The Joplin Globe, Joplin, MO

July 23, 2012

World traveler shares passion for visiting cultures abroad


Globe Staff Writer

JOPLIN, Mo. — Last Thursday, despite triple-digit temperatures, Shaun Steele ran with the bulls down Joplin’s Main Street with nearly 200 others, avoiding horn-helmeted roller derby players on skates. Proceeds went to the Joplin Area Catholic School system and the Ronald McDonald House. The idea of it all came from personal experiences. Back in 2007, and again in 2010, Steele found himself in Pamplona, Spain, participating in the real deal.

“It was amazing,” said Steele, who ran for a Joplin City Council seat earlier this year. “It was such a wonderful experience. It was 24 hours, seven days a week. They only stopped the bulls to clean the streets.”

During his second run, a man tripped in front of him and Steele had to leap over the unfortunate man.

“(The bulls) have bells around their necks so you can hear them running up behind you,” Steele said. “You can almost feel one of those horns going up in you, but luckily the (bulls) were a little bit away from me.”

Later, in the arena, Steele ran up to a snorting bull to touch it with his hand.

“He turned around,” he said. “I just froze. And we were staring at each other, maybe 10 feet apart at the most. And then somebody ran between us and the bull took off after him. But for that moment, I was staring into the eyes of a very big and mad bull, and I was thinking, ‘Oh, what have I done?’”



Saving for sojourns

Running with the bulls in Spain was just one of many memorable moments from Steele’s multiple trips abroad.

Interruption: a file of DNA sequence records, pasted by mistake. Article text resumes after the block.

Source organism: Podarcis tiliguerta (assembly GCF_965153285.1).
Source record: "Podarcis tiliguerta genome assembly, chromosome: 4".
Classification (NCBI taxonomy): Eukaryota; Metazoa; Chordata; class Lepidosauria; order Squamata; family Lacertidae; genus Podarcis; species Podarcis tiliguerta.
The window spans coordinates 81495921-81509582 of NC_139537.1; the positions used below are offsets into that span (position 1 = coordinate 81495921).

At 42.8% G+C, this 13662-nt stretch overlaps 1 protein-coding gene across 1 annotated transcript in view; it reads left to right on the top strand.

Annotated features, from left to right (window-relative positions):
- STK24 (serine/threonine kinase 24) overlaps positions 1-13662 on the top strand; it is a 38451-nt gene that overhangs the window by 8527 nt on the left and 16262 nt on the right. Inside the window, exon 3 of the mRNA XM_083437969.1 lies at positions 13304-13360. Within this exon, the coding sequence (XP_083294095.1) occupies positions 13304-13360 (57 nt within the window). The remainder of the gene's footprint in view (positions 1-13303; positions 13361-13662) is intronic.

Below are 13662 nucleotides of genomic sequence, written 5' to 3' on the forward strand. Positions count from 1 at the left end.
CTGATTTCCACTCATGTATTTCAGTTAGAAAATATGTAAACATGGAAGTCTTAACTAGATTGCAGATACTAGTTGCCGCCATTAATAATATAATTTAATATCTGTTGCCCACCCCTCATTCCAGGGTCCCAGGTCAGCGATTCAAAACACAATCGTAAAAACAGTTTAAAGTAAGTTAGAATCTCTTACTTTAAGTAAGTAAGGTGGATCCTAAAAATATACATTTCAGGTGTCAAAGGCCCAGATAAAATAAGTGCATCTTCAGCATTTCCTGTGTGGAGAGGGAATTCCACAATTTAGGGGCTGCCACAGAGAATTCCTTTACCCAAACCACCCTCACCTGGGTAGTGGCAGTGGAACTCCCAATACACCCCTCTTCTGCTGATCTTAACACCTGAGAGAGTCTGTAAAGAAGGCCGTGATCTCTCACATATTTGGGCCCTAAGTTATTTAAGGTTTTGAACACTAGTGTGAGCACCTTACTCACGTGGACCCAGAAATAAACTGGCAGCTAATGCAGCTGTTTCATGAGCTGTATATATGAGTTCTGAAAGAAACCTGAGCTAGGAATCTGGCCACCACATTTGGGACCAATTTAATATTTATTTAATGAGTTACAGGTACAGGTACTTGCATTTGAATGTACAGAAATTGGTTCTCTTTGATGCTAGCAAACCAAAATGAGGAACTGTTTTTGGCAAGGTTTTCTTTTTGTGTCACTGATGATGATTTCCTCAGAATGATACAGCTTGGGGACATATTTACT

The Joplin resident and McAuley High School graduate loves to travel -- so much so that he works a second job at Joplin’s Club 609 to make enough extra cash, or “fun money,” as he calls it, to travel abroad during the hot summer months. Steele also is a mail carrier with the U.S. Postal Service

“I started a bit late,” he said. “My first trip was to Europe in 2007.”

It was a 31-day, 1,800-mile odyssey that took him from Spain all the way east to Turkey. He stayed with family or friends along the way, eagerly taking in the foreign sites and sounds.

The effect was intoxicating.

“I’d always wanted to travel,” Steel said. “Once I did, it just stuck with me. Now I just want to travel all the time.”

He’s visited Belgium, Croatia, Slovenia and Lebanon, to name a few places. On his to-do list are future visits to Ireland, the Greek Isles, India, Vietnam and Cambodia. He was back in Joplin last week after an exciting stay in Central and South America, visiting friends in Costa Rica, Bolivia and Peru.

“I love seeing the different cultures,” Steele said. “To see how they live, their lifestyles. Everybody (was) so friendly. That always gives me a little motivation to go back.”

While some Americans visiting foreign places are glad to return home, Steele says the opposite happens to him. He hates it when his trips come to an end.

“When you meet people who are friendly to you, it’s like having another family,” Steele said. “To leave them, it feels like your are leaving your own home.”